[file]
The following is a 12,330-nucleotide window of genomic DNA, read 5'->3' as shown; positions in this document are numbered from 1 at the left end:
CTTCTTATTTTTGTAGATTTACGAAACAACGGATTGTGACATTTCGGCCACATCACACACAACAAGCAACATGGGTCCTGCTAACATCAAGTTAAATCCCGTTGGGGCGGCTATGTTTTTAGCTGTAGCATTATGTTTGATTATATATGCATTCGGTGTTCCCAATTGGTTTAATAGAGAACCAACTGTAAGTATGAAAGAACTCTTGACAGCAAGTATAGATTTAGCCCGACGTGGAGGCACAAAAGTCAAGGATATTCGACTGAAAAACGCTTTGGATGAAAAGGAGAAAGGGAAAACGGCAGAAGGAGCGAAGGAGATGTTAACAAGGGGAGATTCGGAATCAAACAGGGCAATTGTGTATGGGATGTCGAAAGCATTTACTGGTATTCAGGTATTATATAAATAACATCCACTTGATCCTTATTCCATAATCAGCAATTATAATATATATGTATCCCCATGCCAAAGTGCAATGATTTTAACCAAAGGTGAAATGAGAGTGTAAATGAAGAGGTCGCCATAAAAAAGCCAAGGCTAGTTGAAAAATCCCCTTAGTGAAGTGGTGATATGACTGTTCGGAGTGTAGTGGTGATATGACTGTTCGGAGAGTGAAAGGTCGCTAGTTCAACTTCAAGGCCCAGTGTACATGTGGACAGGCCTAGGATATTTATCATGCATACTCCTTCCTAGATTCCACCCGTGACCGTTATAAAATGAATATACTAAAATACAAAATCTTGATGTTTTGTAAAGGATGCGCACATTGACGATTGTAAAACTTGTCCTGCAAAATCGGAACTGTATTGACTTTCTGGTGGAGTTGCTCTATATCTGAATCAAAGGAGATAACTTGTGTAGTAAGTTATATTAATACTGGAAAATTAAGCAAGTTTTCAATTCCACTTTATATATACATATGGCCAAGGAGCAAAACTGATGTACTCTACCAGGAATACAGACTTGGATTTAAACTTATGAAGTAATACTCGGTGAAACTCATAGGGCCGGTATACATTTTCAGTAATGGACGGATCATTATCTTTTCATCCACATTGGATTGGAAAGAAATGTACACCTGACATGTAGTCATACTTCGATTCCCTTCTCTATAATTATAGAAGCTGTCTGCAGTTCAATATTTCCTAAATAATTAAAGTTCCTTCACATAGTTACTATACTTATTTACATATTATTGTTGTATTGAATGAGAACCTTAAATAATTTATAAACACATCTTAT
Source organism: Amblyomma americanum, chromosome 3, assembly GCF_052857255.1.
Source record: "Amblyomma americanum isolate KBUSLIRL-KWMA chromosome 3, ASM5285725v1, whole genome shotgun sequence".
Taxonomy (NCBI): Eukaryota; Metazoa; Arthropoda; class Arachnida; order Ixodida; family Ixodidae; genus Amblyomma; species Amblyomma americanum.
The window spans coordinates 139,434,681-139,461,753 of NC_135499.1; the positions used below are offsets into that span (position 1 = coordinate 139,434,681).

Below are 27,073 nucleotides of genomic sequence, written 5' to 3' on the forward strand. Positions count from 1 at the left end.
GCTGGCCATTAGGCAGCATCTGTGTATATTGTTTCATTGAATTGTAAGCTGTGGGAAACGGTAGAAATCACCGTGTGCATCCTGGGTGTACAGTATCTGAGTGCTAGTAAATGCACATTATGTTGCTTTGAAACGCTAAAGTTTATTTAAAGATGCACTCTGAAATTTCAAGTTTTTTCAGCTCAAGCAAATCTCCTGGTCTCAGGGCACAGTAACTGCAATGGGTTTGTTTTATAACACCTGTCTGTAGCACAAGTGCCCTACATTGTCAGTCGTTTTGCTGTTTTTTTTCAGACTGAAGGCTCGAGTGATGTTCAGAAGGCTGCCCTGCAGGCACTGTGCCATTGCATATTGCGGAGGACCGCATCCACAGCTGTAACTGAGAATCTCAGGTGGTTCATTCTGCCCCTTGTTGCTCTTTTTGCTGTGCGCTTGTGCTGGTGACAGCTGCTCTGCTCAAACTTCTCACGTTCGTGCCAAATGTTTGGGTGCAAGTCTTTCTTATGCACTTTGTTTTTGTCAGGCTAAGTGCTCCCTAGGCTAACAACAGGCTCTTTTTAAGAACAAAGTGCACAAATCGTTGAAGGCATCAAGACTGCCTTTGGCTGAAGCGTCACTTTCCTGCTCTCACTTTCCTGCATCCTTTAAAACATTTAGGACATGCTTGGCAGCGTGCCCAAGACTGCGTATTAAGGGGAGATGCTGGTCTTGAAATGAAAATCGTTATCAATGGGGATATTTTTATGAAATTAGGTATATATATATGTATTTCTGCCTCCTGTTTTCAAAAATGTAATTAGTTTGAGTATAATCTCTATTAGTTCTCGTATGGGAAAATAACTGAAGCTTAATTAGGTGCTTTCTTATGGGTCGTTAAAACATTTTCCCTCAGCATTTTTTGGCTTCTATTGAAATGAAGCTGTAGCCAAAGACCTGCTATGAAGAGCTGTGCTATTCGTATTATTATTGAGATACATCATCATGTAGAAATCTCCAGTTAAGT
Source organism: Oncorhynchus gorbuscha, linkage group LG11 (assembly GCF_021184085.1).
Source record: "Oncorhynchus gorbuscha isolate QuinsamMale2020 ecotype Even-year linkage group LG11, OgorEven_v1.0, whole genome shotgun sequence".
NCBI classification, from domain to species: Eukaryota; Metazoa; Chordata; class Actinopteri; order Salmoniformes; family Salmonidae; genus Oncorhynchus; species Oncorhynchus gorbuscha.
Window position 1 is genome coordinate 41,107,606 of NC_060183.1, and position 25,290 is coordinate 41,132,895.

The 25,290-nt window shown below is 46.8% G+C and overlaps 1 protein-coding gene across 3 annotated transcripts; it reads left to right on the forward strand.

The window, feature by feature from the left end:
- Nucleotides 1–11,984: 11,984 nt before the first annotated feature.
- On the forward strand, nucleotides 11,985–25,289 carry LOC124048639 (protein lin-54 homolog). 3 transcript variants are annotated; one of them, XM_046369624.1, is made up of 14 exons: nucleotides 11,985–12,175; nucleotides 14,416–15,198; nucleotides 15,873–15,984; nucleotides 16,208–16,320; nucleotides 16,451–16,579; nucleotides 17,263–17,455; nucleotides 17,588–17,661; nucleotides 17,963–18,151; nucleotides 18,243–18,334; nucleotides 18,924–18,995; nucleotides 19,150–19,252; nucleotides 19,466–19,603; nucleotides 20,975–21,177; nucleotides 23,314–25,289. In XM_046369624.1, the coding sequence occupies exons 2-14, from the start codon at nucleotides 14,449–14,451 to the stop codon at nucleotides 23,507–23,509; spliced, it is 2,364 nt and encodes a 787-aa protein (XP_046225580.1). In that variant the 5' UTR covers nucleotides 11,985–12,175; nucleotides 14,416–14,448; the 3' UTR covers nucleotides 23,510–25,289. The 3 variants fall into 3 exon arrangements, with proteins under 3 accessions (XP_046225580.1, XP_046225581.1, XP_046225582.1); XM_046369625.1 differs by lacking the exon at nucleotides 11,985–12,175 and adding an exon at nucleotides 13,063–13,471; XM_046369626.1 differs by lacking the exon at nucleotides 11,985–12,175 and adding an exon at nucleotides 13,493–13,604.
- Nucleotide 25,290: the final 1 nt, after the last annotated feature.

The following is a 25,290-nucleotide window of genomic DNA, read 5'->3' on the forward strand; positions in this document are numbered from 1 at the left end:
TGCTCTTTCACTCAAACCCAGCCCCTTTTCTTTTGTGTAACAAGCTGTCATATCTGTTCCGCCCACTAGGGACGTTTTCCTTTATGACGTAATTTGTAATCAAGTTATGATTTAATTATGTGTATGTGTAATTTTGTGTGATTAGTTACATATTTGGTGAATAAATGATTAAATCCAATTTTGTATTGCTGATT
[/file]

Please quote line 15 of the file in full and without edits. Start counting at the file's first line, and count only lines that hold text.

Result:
- Nucleotides 1–11,984: 11,984 nt before the first annotated feature.